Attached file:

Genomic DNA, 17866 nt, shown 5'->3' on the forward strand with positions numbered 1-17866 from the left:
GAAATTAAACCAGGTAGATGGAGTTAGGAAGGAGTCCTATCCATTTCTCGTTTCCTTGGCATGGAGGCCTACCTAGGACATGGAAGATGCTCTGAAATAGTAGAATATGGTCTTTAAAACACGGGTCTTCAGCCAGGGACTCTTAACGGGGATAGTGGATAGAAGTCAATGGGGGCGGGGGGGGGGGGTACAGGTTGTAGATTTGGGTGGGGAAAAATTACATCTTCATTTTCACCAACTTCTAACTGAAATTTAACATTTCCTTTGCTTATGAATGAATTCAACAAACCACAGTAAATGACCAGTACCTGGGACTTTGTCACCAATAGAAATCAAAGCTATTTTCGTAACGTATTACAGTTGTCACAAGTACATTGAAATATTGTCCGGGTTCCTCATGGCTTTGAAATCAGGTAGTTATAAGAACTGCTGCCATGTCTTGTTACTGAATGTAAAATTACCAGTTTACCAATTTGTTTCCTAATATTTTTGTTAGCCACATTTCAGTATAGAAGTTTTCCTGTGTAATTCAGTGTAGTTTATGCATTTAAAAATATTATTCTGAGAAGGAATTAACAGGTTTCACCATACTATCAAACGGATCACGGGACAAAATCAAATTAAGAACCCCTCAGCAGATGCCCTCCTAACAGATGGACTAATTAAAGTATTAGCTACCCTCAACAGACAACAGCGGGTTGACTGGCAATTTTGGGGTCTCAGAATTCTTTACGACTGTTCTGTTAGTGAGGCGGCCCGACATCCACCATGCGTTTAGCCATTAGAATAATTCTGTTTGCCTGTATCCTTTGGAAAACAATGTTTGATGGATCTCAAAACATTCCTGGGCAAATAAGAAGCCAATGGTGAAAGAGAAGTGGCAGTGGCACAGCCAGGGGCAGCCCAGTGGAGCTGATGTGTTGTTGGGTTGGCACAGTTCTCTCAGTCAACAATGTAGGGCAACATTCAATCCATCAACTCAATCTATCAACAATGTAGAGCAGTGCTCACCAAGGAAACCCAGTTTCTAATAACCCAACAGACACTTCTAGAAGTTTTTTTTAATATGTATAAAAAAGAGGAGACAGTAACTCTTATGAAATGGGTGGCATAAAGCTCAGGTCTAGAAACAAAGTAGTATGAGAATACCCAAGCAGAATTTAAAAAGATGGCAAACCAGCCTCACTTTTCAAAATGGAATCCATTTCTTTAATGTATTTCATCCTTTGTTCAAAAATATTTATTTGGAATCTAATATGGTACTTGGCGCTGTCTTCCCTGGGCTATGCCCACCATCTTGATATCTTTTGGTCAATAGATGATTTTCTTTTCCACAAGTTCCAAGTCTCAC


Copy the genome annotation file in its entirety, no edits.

Genomic DNA, 17866 nt, shown 5'->3' on the forward strand with positions numbered 1-17866 from the left:
GAAATTAAACCAGGTAGATGGAGTTAGGAAGGAGTCCTATCCATTTCTCGTTTCCTTGGCATGGAGGCCTACCTAGGACATGGAAGATGCTCTGAAATAGTAGAATATGGTCTTTAAAACACGGGTCTTCAGCCAGGGACTCTTAACGGGGATAGTGGATAGAAGTCAATGGGGGCGGGGGGGGGGGGTACAGGTTGTAGATTTGGGTGGGGAAAAATTACATCTTCATTTTCACCAACTTCTAACTGAAATTTAACATTTCCTTTGCTTATGAATGAATTCAACAAACCACAGTAAATGACCAGTACCTGGGACTTTGTCACCAATAGAAATCAAAGCTATTTTCGTAACGTATTACAGTTGTCACAAGTACATTGAAATATTGTCCGGGTTCCTCATGGCTTTGAAATCAGGTAGTTATAAGAACTGCTGCCATGTCTTGTTACTGAATGTAAAATTACCAGTTTACCAATTTGTTTCCTAATATTTTTGTTAGCCACATTTCAGTATAGAAGTTTTCCTGTGTAATTCAGTGTAGTTTATGCATTTAAAAATATTATTCTGAGAAGGAATTAACAGGTTTCACCATACTATCAAACGGATCACGGGACAAAATCAAATTAAGAACCCCTCAGCAGATGCCCTCCTAACAGATGGACTAATTAAAGTATTAGCTACCCTCAACAGACAACAGCGGGTTGACTGGCAATTTTGGGGTCTCAGAATTCTTTACGACTGTTCTGTTAGTGAGGCGGCCCGACATCCACCATGCGTTTAGCCATTAGAATAATTCTGTTTGCCTGTATCCTTTGGAAAACAATGTTTGATGGATCTCAAAACATTCCTGGGCAAATAAGAAGCCAATGGTGAAAGAGAAGTGGCAGTGGCACAGCCAGGGGCAGCCCAGTGGAGCTGATGTGTTGTTGGGTTGGCACAGTTCTCTCAGTCAACAATGTAGGGCAACATTCAATCCATCAACTCAATCTATCAACAATGTAGAGCAGTGCTCACCAAGGAAACCCAGTTTCTAATAACCCAACAGACACTTCTAGAAGTTTTTTTTAATATGTATAAAAAAGAGGAGACAGTAACTCTTATGAAATGGGTGGCATAAAGCTCAGGTCTAGAAACAAAGTAGTATGAGAATACCCAAGCAGAATTTAAAAAGATGGCAAACCAGCCTCACTTTTCAAAATGGAATCCATTTCTTTAATGTATTTCATCCTTTGTTCAAAAATATTTATTTGGAATCTAATATGGTACTTGGCGCTGTCTTCCCTGGGCTATGCCCACCATCTTGATATCTTTTGGTCAATAGATGATTTTCTTTTCCACAAGTTCCAAGTCTCAC